The $\theta$-angle poses a naturalness problem in the context of the Standard Model (SM).
In fact, as you correctly remark, when you consider QCD in isolation, sending $\theta \to 0$ restores $CP$-symmetry; that is, a small $\theta$ is technically natural according to 't Hooft. Much more strongly, if QCD was the whole thing, the experimental bounds on $\theta$ would simply suggest $\theta \equiv 0$.
However, in the SM there are other potential sources of CP violation: sending $\theta \to 0$ alone is not enough in order to restore CP; in order to restore CP, you must also to send to zero the CP violating phases in the CKM matrix.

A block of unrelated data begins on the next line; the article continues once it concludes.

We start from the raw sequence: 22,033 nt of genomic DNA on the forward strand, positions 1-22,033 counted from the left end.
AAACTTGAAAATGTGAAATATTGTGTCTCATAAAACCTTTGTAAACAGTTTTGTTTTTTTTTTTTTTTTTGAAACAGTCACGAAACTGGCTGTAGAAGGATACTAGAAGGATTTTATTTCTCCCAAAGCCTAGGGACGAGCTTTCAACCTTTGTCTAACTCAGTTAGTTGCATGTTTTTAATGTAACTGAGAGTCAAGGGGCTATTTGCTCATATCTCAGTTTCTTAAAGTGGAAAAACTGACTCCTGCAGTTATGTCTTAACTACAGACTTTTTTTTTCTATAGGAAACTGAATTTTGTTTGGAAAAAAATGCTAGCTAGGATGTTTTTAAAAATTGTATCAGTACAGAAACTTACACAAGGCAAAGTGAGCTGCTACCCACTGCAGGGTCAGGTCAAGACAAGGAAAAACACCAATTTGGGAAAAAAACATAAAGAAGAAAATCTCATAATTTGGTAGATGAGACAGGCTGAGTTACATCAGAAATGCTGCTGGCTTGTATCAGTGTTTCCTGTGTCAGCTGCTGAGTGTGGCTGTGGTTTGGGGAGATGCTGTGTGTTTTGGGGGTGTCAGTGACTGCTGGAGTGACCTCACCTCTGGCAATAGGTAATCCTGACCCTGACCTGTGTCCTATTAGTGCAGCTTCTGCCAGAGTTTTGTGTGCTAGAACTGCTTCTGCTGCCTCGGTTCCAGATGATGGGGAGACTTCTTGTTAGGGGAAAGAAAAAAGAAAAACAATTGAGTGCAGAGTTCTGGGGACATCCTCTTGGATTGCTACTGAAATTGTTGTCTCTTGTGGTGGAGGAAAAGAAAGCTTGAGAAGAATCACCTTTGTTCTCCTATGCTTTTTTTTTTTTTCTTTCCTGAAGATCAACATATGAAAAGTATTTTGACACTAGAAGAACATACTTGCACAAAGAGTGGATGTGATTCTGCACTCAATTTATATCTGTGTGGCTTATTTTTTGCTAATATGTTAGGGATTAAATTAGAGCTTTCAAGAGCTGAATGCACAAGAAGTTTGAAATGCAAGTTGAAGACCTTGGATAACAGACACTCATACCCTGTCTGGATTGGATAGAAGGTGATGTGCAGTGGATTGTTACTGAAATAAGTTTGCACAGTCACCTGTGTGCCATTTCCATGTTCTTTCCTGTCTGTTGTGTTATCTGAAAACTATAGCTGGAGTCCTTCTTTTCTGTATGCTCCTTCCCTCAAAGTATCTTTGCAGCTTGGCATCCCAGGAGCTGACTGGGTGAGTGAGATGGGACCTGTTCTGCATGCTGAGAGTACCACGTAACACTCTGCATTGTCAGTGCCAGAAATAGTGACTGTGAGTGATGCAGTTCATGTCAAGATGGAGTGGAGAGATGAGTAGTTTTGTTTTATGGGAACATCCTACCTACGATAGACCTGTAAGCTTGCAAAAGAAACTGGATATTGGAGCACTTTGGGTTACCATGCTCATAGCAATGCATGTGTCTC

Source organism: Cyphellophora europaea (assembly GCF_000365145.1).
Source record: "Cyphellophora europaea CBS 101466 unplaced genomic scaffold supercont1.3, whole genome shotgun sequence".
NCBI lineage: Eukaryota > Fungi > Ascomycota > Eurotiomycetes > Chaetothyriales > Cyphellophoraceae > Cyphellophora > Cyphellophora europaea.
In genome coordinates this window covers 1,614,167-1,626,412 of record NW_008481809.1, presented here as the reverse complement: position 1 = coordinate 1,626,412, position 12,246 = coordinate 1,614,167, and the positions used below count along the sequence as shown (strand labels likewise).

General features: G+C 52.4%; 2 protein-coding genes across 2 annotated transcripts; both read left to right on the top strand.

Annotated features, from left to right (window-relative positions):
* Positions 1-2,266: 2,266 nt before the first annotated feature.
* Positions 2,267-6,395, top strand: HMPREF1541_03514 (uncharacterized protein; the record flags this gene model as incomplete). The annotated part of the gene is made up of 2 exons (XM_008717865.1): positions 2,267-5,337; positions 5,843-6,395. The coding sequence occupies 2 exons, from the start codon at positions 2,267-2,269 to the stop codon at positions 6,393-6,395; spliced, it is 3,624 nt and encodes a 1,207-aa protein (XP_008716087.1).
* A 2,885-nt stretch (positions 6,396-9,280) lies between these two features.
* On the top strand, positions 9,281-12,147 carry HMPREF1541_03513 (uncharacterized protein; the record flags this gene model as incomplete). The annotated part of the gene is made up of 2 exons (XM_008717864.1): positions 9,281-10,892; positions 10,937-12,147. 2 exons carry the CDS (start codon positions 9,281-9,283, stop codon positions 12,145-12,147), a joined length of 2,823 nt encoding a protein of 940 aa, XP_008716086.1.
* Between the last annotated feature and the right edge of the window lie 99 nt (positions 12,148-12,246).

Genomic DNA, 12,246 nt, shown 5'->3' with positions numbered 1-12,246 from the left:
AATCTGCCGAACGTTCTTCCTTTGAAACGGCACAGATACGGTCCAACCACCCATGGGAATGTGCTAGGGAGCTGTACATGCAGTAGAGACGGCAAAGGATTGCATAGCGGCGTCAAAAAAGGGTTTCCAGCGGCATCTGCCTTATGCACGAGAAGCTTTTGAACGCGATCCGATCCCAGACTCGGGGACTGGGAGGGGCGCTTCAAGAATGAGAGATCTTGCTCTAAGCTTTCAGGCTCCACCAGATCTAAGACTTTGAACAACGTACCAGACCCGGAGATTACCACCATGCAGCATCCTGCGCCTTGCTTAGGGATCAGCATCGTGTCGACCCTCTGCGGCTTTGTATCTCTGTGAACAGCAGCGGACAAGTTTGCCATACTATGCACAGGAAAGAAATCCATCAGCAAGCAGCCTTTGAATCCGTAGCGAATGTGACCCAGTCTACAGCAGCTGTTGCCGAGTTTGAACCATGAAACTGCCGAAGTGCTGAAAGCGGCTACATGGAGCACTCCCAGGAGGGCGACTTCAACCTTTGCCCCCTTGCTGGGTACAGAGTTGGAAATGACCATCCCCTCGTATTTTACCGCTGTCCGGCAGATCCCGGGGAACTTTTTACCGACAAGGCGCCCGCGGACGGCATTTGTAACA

These phases are, however, experimentally known to be non zero, which means that (from a naturalness point of view) you would expect an equally big $\theta$ angle.
This is why the strong experimental bounds on $\theta$ pose a naturalness problem within the SM.